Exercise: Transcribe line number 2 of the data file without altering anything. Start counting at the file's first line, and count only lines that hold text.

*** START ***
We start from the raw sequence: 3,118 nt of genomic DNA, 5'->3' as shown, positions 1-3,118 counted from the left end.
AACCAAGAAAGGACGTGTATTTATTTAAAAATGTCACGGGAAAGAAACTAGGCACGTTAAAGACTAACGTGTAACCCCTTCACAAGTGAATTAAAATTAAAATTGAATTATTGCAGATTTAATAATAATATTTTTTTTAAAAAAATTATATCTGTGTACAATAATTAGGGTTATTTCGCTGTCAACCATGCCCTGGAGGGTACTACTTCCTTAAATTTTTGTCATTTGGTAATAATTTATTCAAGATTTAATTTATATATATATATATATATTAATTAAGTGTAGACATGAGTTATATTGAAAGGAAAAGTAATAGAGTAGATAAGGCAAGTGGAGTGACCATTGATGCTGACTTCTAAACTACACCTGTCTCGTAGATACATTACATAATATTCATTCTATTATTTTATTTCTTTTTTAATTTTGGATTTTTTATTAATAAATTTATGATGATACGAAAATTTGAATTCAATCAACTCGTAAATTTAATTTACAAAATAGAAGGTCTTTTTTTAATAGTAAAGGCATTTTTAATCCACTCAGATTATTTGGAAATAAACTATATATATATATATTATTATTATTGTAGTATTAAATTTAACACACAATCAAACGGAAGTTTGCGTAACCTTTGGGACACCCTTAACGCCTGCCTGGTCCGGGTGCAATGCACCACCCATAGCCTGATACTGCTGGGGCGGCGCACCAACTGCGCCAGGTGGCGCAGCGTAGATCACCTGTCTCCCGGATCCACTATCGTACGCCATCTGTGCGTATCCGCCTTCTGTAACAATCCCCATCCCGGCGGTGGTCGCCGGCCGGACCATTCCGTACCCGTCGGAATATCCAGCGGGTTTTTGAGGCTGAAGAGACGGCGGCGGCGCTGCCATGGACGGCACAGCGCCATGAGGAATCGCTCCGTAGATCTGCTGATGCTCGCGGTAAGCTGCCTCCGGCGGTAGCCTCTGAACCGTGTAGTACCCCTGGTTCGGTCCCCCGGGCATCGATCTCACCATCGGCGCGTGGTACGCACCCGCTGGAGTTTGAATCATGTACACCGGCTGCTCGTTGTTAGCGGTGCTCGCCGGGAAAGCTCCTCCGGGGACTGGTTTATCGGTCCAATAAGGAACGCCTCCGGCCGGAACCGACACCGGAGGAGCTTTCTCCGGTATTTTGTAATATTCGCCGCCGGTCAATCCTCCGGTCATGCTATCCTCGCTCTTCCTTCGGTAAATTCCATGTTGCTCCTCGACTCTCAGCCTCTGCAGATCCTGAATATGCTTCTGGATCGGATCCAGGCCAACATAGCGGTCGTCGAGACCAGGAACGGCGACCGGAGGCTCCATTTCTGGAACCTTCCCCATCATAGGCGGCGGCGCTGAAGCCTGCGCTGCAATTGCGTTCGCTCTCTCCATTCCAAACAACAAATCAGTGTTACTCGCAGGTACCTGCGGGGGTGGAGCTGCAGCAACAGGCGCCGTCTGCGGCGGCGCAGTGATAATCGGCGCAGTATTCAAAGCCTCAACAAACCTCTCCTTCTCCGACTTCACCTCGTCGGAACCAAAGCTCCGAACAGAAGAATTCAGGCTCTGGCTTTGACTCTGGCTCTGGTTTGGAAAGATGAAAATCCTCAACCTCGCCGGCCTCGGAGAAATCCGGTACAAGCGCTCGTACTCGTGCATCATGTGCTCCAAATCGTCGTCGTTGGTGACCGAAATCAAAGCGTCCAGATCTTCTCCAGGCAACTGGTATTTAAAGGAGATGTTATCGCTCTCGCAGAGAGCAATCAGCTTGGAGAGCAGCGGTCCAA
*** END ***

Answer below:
AACCAAGAAAGGACGTGTATTTATTTAAAAATGTCACGGGAAAGAAACTAGGCACGTTAAAGACTAACGTGTAACCCCTTCACAAGTGAATTAAAATTAAAATTGAATTATTGCAGATTTAATAATAATATTTTTTTTAAAAAAATTATATCTGTGTACAATAATTAGGGTTATTTCGCTGTCAACCATGCCCTGGAGGGTACTACTTCCTTAAATTTTTGTCATTTGGTAATAATTTATTCAAGATTTAATTTATATATATATATATATATTAATTAAGTGTAGACATGAGTTATATTGAAAGGAAAAGTAATAGAGTAGATAAGGCAAGTGGAGTGACCATTGATGCTGACTTCTAAACTACACCTGTCTCGTAGATACATTACATAATATTCATTCTATTATTTTATTTCTTTTTTAATTTTGGATTTTTTATTAATAAATTTATGATGATACGAAAATTTGAATTCAATCAACTCGTAAATTTAATTTACAAAATAGAAGGTCTTTTTTTAATAGTAAAGGCATTTTTAATCCACTCAGATTATTTGGAAATAAACTATATATATATATATTATTATTATTGTAGTATTAAATTTAACACACAATCAAACGGAAGTTTGCGTAACCTTTGGGACACCCTTAACGCCTGCCTGGTCCGGGTGCAATGCACCACCCATAGCCTGATACTGCTGGGGCGGCGCACCAACTGCGCCAGGTGGCGCAGCGTAGATCACCTGTCTCCCGGATCCACTATCGTACGCCATCTGTGCGTATCCGCCTTCTGTAACAATCCCCATCCCGGCGGTGGTCGCCGGCCGGACCATTCCGTACCCGTCGGAATATCCAGCGGGTTTTTGAGGCTGAAGAGACGGCGGCGGCGCTGCCATGGACGGCACAGCGCCATGAGGAATCGCTCCGTAGATCTGCTGATGCTCGCGGTAAGCTGCCTCCGGCGGTAGCCTCTGAACCGTGTAGTACCCCTGGTTCGGTCCCCCGGGCATCGATCTCACCATCGGCGCGTGGTACGCACCCGCTGGAGTTTGAATCATGTACACCGGCTGCTCGTTGTTAGCGGTGCTCGCCGGGAAAGCTCCTCCGGGGACTGGTTTATCGGTCCAATAAGGAACGCCTCCGGCCGGAACCGACACCGGAGGAGCTTTCTCCGGTATTTTGTAATATTCGCCGCCGGTCAATCCTCCGGTCATGCTATCCTCGCTCTTCCTTCGGTAAATTCCATGTTGCTCCTCGACTCTCAGCCTCTGCAGATCCTGAATATGCTTCTGGATCGGATCCAGGCCAACATAGCGGTCGTCGAGACCAGGAACGGCGACCGGAGGCTCCATTTCTGGAACCTTCCCCATCATAGGCGGCGGCGCTGAAGCCTGCGCTGCAATTGCGTTCGCTCTCTCCATTCCAAACAACAAATCAGTGTTACTCGCAGGTACCTGCGGGGGTGGAGCTGCAGCAACAGGCGCCGTCTGCGGCGGCGCAGTGATAATCGGCGCAGTATTCAAAGCCTCAACAAACCTCTCCTTCTCCGACTTCACCTCGTCGGAACCAAAGCTCCGAACAGAAGAATTCAGGCTCTGGCTTTGACTCTGGCTCTGGTTTGGAAAGATGAAAATCCTCAACCTCGCCGGCCTCGGAGAAATCCGGTACAAGCGCTCGTACTCGTGCATCATGTGCTCCAAATCGTCGTCGTTGGTGACCGAAATCAAAGCGTCCAGATCTTCTCCAGGCAACTGGTATTTAAAGGAGATGTTATCGCTCTCGCAGAGAGCAATCAGCTTGGAGAGCAGCGGTCCAA